Suffolk County District Attorney Raymond Tierney speaks Friday about the environmental...

Suffolk County District Attorney Raymond Tierney speaks Friday about the environmental initiative at the woods in Southhaven County Park.

  Credit: Newsday/John Paraskevas

Fines for illegal dumping on Suffolk County land would be increased while whistleblowers who turn in the offenders could see a larger payday under legislation expected to be submitted in January by County District Attorney Ray Tierney.

The Evergreen Initiative, which would be voted on by the GOP-controlled county legislature next year, also would allow law enforcement to impound any vehicles used during an illegal dumping scheme until the fines and cleanup costs are paid.

The bill also would authorize the district attorney's office to purchase $10,000 worth of surveillance equipment, such as cameras, drones and license plate readers, that would be installed in known dumping locations, including county parks, Tierney said. 

“The Brookhaven Landfill is going to be closed to construction and demolition debris [by the end of 2024] and that will mean that all such debris will have to be carted off of Long Island,” Tierney said during a news conference Friday at Southhaven County Park in Yaphank, where he encouraged local municipalities to mirror the fine amounts. “And the incentive that actors would dump here on Long Island to beat the system is going to increase. So we need to increase both the penalties and our vigilance to ensure that our environment is kept pristine.”

Currently, the maximum fine for illegally dumping debris and household waste on county land or in the protected pine barrens by an individual is $10,000 and $15,000 for companies, with the whistleblowers who provide information leading to an arrest of a polluter entitled to 25% of that penalty.

Under the proposed legislation, the fine would escalate to $15,000 for individuals and $25,000 for corporations, with whistleblowers collecting a third of that amount. 

Environmental crimes, officials said, can be reported through the Crime Stoppers tip line or the Suffolk County Parks Watch reporting system, while offenders also could be sentenced to clean up county beaches, parks and trails, officials said.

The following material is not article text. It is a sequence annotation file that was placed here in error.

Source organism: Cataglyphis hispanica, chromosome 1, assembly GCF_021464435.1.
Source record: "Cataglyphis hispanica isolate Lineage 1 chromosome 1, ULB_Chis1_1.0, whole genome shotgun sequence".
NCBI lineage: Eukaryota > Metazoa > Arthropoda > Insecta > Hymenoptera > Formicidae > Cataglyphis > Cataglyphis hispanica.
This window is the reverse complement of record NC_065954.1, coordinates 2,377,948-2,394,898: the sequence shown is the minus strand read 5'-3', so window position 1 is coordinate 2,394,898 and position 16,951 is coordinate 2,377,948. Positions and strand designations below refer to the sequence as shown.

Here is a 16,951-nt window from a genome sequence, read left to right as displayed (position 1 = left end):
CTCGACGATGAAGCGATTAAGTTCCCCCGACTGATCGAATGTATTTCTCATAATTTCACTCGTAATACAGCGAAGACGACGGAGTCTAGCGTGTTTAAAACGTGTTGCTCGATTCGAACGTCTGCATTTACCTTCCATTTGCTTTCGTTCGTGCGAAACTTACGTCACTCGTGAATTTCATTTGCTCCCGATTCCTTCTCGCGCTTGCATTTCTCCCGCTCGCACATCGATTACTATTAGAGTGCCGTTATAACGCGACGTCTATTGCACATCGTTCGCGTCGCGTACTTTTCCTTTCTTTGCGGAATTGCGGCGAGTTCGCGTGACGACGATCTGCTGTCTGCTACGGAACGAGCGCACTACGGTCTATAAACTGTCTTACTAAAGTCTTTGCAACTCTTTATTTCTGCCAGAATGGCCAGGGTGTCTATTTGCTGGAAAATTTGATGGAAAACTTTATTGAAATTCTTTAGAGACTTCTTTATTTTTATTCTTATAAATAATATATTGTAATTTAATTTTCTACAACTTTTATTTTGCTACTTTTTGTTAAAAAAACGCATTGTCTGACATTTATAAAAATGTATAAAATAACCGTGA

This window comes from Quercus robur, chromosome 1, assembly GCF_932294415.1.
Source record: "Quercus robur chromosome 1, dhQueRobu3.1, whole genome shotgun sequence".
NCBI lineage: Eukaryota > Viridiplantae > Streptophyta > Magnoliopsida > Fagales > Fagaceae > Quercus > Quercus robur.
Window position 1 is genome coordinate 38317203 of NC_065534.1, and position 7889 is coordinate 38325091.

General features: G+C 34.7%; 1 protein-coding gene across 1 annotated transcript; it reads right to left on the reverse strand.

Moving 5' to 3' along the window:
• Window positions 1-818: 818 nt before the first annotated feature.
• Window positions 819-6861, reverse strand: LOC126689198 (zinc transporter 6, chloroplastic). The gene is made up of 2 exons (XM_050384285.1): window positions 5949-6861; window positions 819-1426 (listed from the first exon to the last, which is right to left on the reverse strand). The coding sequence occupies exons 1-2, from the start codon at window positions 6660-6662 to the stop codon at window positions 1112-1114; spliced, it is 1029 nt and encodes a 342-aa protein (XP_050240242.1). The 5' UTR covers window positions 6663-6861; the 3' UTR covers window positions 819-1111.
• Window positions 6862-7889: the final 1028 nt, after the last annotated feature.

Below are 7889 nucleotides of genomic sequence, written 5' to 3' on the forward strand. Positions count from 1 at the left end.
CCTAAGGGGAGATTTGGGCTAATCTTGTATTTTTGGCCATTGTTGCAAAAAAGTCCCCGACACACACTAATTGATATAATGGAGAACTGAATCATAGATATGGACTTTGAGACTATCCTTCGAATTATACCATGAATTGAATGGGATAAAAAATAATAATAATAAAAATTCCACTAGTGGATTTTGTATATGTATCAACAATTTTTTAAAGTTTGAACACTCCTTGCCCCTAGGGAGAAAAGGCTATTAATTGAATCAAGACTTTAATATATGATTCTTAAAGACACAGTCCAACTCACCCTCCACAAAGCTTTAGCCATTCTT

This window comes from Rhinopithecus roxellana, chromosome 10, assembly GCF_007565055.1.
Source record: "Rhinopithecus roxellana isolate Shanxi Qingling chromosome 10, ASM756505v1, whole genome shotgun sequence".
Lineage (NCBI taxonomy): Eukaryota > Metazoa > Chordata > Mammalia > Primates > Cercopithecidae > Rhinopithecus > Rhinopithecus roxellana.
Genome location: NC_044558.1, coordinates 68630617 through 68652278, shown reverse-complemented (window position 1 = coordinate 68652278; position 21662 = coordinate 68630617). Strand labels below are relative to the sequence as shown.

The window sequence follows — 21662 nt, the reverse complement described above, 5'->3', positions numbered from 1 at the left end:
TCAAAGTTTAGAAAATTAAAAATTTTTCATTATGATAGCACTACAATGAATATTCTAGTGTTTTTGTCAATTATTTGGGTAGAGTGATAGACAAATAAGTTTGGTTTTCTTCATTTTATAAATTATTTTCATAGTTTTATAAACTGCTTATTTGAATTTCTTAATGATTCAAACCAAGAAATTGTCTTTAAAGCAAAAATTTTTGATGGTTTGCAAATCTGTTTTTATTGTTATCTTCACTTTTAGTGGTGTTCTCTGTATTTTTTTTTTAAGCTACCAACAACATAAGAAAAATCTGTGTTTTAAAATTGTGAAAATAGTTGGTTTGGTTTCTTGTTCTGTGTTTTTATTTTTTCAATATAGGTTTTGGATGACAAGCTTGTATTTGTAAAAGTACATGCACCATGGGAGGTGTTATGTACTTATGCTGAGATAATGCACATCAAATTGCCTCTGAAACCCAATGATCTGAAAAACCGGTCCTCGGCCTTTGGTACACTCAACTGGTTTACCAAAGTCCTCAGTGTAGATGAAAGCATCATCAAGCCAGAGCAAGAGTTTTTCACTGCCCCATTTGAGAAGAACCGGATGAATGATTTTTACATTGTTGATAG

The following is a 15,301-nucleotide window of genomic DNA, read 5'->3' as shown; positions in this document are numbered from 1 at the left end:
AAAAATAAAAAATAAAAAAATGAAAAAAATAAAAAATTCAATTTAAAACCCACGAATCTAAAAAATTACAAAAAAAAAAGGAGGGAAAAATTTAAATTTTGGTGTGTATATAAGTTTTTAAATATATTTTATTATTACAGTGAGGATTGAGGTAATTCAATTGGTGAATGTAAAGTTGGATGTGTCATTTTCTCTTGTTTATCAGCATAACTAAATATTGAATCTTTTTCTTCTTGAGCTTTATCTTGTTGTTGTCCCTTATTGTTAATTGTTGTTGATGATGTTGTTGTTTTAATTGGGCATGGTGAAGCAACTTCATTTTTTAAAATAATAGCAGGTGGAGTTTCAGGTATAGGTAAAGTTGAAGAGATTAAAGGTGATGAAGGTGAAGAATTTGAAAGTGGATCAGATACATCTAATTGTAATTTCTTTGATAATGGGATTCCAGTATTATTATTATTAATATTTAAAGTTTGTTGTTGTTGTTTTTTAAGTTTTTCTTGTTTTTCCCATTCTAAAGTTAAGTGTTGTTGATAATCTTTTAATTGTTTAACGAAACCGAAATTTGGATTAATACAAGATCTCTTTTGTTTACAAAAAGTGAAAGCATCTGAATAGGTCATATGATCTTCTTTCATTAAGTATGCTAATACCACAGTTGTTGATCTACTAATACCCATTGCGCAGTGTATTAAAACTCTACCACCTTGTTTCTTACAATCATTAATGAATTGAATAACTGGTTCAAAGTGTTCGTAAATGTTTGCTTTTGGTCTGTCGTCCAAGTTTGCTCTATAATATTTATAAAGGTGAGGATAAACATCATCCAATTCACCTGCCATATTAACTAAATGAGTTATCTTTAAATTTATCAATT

Incoming Suffolk County Executive Edward Romaine said he supports the measure and would sign the bill if it clears the legislature.

“The DA has taken a large step which will take a bite out of all the illegal dumpers,” Romaine said. “ … A great program. Well thought-out and I'm sure will be effective in making sure our green spaces stay green.”

The increased rewards for reporting dumping will be posted on the public entrance of every county park, Romaine said.

In October, a Holbrook couple pleaded guilty to illegally dumping cinder blocks and concrete near protected wetlands in Mastic Beach, agreeing to pay more than $2,600 in restitution, to fund a cleanup crew for the area and to personally plant more than 50 trees in the pine barrens as part of a plea agreement with prosecutors. The illegal dumping, which occurred in April, was captured on camera by a witness.

In September, a Bay Shore man was arrested and charged with illegally dumping hazardous waste and old tires at the former Pilgrim State Psychiatric Center in Brentwood, prosecutors said.

To date this year, the Suffolk County Sheriff's Office, which patrols the central pine barrens, has handled 27 illegal dumping cases.

“What we've discovered has included garbage of all sorts, from paperwork and yard debris to larger items like furniture, mattresses and even boats,” said Sheriff Errol Toulon Jr., adding that even household trash that could be picked up at the curb has been illegally dumped. “ … And if you think you're getting away with dumping your garbage for free, think again.”

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